In these detailed prescriptions for readings proclaimed on saint days, most of these principles we’ve already covered. First, if there are proper readings for a saint, they should be used if these illustrate something biblical about the saint or about an important quality:
83. When they exist, proper readings are given for celebrations of the Saints, that is, biblical passages about the Saint or the mystery that the Mass is celebrating. Even in the case of a memorial these readings must take the place of the weekday readings for the same day. This Order of Readings makes explicit note of every case of proper readings on a memorial.
A definition: accommodated reading is a passage of Scripture that brings out some quality of the saint’s life and work. My parish’s patronal feast emphasizes the wisdom and learning of St Thomas Aquinas. The responsorial psalm for his feast, for example, is derived from Psalm 119, that longest meditation on God’s law.
In some cases there are accommodated readings, those, namely, that bring out some particular aspect of a Saint’s spiritual life or work. Use of such readings does not seem binding, except for compelling pastoral reasons. For the most part references are given to readings in the Commons in order to facilitate choice. But these are merely suggestions: in place of an accommodated reading or the particular reading proposed from a Common, any other reading from the Commons referred to may be selected.
Here follows the most explicit rendering of the Church’s desire that the personal preferences of the minister(s) are not a concern for the selection of liturgical options:
The first concern of a priest celebrating with a congregation is the spiritual benefit of the faithful and he will be careful not to impose his personal preference on them. Above all he will make sure not to omit too often or without sufficient cause the readings assigned for each day in the weekday Lectionary: the Church’s desire is that a more lavish table of the word of God be spread before the faithful. [SC 51]
In the groups of readings addressing a “common” feature, there are choices to be made. When our parish chose the second reading for our patronal feast’s observance on Sunday, the option from 1 Corinthians enabled us to maintain the semi-continuous reading of that letter on Sundays in early Ordinary Time:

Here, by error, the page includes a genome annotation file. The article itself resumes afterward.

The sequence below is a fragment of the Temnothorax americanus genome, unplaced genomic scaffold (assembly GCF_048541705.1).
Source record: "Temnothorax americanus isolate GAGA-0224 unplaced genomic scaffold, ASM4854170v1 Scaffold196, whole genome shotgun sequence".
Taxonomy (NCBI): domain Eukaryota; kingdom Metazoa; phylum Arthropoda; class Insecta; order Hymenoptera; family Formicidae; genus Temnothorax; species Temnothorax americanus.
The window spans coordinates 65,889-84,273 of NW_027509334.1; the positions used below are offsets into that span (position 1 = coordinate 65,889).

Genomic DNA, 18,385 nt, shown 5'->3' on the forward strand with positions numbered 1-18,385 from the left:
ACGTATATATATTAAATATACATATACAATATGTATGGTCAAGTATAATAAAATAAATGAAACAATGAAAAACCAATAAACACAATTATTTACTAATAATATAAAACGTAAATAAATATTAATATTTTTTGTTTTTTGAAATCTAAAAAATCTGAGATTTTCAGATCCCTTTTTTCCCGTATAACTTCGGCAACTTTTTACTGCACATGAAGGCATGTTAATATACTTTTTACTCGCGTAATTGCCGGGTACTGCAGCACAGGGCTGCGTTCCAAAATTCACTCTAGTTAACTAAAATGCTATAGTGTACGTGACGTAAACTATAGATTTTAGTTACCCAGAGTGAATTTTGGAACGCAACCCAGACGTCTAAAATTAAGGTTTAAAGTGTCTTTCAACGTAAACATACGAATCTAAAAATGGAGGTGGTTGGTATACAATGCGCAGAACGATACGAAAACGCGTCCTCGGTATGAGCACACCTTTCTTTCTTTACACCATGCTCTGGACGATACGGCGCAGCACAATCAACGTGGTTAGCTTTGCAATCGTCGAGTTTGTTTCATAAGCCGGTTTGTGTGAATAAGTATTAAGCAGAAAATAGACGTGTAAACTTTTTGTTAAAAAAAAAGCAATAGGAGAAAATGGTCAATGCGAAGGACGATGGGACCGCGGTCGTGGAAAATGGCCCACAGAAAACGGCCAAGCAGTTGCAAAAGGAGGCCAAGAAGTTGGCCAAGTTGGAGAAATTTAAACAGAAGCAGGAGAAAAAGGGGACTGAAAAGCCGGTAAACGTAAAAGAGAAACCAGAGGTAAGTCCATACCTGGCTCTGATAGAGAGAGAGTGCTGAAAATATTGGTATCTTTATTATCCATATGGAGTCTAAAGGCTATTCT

There are also common readings, that is, those placed in the Commons either for some determined class of Saints (martyrs, virgins, pastors) or for the Saints in general. Because in these cases several texts are listed for the same reading, it will be up to the priest to choose the one best suited to those listening.
In all celebrations of Saints the readings may be taken not only from the Commons to which the references are given in each case, but also from the Common of Men and Women Saints, whenever there is special reason for doing so.
And finally, some particular legislation for saint days:
84. For celebrations of the Saints the following should be observed:
1. On solemnities and feasts the readings must be those that are given in the Proper or in the Commons. For solemnities and feasts of the General Roman Calendar proper readings are always assigned.
2. On solemnities inscribed in particular calendars, three readings are to be assigned, unless the Conference of Bishops has decreed that there are to be only two readings. [GIRM] The first reading is from the Old Testament (but during the Easter season, from the Acts of the Apostles or the Book of Revelation); the second, from an Apostle; the third, from the Gospels.
3. On feasts and memorials, which have only two readings, the first reading can be chosen from either the Old Testament or from an Apostle; the second is from the Gospels. Following the Church’s traditional practice, however, the first reading during the Easter season is to be taken from an Apostle, the second, as far as possible, from the Gospel of John.
Liam reminded me of Fr Felix Just’s site and his summary of the readings for saints’ observances.
Other thoughts? Comments?